Just yesterday, a court in Churchill County, Nevada upheld the First Amendment by ruling that a disgruntled teacher who was the subject of a school newspaper story could not sue over the article's truthful content.

A student journalist, Lauren MacLean, investigated student concerns over the teacher's role in musical auditions and the article was printed in Churchill High's school paper. The ensuing controversy, known as "Choirgate", ended with the teacher suing the school's journalism adviser, principal, and superintendent for permitting the story to go to print. Fortunately, the judge recognized that the First Amendment protects truthful journalism, and that a court of law was the wrong place to litigate this fight.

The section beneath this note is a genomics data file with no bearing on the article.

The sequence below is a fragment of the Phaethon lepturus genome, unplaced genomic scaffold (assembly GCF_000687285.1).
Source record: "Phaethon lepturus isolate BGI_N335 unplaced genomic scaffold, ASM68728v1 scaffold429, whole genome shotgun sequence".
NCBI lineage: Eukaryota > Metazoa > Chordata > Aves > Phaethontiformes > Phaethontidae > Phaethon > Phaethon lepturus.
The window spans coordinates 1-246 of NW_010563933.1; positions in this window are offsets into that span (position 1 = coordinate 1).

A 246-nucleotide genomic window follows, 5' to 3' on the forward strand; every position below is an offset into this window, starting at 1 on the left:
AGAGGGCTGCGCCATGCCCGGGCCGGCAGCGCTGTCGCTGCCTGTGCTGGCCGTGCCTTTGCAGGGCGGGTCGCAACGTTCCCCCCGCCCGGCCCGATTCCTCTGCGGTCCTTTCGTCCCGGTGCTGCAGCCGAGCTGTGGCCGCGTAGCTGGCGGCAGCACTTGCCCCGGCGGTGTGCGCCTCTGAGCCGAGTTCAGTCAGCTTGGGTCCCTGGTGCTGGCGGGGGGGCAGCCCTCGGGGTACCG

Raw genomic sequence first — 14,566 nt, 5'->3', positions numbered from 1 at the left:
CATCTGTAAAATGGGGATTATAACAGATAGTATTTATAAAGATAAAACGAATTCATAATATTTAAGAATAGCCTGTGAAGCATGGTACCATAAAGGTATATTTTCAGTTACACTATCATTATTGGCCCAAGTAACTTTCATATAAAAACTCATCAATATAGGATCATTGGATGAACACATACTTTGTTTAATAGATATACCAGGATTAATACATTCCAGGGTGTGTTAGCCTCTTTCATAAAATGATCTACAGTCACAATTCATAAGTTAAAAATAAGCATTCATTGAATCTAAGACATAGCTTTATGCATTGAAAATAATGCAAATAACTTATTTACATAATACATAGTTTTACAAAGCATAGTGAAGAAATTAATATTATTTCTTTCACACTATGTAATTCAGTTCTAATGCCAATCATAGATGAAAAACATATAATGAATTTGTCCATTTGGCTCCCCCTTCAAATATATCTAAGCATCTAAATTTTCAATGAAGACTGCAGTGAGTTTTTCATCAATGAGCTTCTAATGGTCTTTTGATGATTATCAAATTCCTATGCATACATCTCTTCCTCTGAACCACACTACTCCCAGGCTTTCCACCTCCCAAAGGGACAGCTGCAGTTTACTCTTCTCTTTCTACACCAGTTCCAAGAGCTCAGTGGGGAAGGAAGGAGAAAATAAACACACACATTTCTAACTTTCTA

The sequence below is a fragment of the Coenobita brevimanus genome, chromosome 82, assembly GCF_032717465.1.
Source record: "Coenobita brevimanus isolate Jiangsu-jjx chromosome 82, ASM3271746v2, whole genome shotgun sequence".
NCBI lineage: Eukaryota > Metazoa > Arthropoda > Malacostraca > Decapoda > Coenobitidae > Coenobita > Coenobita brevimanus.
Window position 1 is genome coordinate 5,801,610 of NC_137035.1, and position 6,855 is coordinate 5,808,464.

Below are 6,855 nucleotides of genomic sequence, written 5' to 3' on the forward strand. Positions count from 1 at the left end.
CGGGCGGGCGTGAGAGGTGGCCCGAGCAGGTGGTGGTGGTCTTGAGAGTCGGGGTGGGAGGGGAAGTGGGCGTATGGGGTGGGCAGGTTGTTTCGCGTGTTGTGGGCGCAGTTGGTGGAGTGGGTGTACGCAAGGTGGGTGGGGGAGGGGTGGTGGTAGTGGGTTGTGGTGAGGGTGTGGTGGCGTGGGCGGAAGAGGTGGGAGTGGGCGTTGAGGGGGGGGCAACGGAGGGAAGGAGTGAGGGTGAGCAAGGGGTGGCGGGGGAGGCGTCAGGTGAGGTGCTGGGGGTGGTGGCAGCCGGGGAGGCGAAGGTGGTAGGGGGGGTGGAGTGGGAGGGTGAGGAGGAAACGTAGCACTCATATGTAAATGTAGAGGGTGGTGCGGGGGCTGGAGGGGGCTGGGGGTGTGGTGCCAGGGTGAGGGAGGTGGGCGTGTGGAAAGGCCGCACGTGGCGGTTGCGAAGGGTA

The ACLU is thrilled that this decision ensures that lawsuits cannot be used to shut down the free flow of ideas, even on a high school campus. As we always say around here, the cure for bad speech is more speech--if you disagree with a news story, consider an editorial retort rather than a lawsuit.

Read the news story here.

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